6. Mon 20th Mar 2006 at 3:50 pm

    Michael,

    My biggest issue with the book is that I find it to be intellectually dishonest and that it’s based on things that Carhart apparently made up. For that, I have absolutely no respect.

    Please understand that I have no personal ax to grind with Dr. Carhart. My issue is selling something to the public as a proven fact when those who have invested years of study into this–as I have–know that there is no hard evidence to support his contentions and that most of it seems contrived. My issue is with selling supposition to the public as fact. That’s intellectually dishonest.

    As for the traditional West Point curriculum, there’s absolutely nothing new there–it’s well known that Baron Antoine de Jomini’s observations about the Napoleonic Wars was the primary military textbook at West Point for the first half of the Nineteenth Century, and that generals like Lee fought battles based on that training. There’s also no doubt that Lee made a serious of grave errors at Gettysburg. I can agree with that. But that’s about where my agreement ends.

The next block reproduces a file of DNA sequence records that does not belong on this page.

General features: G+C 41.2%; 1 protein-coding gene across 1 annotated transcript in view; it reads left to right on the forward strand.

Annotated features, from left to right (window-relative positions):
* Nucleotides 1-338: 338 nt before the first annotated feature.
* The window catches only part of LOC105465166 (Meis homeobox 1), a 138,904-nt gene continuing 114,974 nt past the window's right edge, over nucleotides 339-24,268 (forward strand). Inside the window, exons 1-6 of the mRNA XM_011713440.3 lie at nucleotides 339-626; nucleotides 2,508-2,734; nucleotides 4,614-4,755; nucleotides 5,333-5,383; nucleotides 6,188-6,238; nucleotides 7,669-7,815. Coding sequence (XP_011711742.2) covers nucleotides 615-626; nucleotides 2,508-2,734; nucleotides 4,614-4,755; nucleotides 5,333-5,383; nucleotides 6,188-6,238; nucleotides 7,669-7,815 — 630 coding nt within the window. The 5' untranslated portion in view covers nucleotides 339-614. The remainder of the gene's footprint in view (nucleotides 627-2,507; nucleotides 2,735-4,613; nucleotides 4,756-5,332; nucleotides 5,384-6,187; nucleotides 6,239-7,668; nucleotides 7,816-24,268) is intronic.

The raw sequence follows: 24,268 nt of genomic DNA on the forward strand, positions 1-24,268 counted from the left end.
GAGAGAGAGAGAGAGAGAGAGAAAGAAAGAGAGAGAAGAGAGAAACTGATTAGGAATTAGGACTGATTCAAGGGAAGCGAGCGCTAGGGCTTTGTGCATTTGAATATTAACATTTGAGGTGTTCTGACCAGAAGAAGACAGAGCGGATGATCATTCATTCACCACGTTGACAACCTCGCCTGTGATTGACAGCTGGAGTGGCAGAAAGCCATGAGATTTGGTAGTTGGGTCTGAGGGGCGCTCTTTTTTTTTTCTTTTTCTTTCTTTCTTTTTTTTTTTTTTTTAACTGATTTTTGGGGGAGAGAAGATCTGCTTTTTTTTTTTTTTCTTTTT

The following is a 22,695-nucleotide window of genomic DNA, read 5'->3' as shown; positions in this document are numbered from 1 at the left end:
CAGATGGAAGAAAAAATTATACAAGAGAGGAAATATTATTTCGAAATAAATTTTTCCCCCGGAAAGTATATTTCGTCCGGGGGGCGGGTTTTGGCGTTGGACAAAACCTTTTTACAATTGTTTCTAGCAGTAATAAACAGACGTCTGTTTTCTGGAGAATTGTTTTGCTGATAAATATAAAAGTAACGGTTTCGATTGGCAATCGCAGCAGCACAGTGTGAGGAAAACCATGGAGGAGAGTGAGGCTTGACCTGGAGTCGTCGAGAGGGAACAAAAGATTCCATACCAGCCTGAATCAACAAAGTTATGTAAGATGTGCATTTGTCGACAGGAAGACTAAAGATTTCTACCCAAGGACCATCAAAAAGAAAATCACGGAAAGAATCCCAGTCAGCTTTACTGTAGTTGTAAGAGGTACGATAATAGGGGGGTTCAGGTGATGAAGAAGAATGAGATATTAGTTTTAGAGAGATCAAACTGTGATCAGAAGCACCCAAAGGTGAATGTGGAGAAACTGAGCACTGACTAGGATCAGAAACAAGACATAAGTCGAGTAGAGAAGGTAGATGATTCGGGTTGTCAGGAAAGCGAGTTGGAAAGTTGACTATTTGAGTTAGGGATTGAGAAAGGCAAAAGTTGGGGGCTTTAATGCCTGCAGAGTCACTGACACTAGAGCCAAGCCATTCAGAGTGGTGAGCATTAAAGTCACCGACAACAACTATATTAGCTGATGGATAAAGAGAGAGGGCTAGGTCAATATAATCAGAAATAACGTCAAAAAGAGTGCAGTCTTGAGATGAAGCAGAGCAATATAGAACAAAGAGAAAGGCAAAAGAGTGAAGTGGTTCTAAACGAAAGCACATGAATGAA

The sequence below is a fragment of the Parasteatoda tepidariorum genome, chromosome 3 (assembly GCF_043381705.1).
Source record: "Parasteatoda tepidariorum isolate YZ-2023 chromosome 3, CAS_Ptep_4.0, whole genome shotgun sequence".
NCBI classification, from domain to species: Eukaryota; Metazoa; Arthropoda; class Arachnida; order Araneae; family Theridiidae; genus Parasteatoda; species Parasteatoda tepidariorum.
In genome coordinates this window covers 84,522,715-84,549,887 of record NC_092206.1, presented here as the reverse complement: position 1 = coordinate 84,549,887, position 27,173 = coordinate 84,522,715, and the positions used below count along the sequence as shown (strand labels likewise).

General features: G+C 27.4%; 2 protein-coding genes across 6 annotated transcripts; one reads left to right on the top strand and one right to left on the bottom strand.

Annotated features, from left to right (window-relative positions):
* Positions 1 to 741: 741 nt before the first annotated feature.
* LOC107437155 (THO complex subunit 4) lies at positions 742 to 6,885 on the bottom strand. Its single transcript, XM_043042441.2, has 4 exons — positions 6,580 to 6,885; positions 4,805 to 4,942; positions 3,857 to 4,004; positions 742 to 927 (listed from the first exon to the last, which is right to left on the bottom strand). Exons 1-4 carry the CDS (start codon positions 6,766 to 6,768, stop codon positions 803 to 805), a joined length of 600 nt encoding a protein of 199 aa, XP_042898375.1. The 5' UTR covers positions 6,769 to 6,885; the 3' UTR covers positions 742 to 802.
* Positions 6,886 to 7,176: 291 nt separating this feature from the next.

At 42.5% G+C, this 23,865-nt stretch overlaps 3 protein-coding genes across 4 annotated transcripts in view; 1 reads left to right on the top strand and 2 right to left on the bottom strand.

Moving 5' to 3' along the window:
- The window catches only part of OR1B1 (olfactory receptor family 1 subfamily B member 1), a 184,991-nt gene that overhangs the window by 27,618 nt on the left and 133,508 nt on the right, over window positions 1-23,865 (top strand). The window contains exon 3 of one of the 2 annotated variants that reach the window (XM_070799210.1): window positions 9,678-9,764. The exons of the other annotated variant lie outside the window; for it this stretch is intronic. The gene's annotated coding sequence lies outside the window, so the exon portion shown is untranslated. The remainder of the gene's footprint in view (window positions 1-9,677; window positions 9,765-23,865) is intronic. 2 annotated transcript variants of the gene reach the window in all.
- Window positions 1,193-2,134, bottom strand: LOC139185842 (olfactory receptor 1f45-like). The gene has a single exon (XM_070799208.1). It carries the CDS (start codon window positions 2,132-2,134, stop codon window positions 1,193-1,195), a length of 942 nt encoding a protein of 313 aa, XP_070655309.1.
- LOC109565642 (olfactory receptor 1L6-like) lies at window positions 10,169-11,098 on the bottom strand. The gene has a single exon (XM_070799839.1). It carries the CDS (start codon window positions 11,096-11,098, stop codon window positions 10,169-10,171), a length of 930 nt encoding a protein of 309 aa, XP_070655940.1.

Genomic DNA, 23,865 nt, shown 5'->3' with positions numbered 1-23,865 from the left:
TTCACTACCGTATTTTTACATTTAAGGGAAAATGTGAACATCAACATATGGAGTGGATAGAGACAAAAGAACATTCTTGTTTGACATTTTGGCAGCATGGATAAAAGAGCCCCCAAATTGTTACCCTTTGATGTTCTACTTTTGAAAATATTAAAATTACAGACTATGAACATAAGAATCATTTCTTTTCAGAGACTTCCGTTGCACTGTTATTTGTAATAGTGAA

I am not alone, by the way. Have a look at this review by a professional historian whose master’s thesis was the first stand-alone book on East Cavalry Field ever published.

    Eric

  7. Mon 20th Mar 2006 at 4:02 pm

    Well done Eric.

  8. Michael Aubrecht
    Mon 20th Mar 2006 at 4:29 pm

    Thanks for the info Eric. I will certainly check it out. Like I said, I am no expert and the more I read – the more I learn. Maybe that’s why my books are all focused on the religious aspects of my subjects… it leaves the military arguments and controversial matters to you academics. Thanks again.

  9. Mon 20th Mar 2006 at 4:37 pm

    My pleasure, Michael. We all learn that way.

    Eric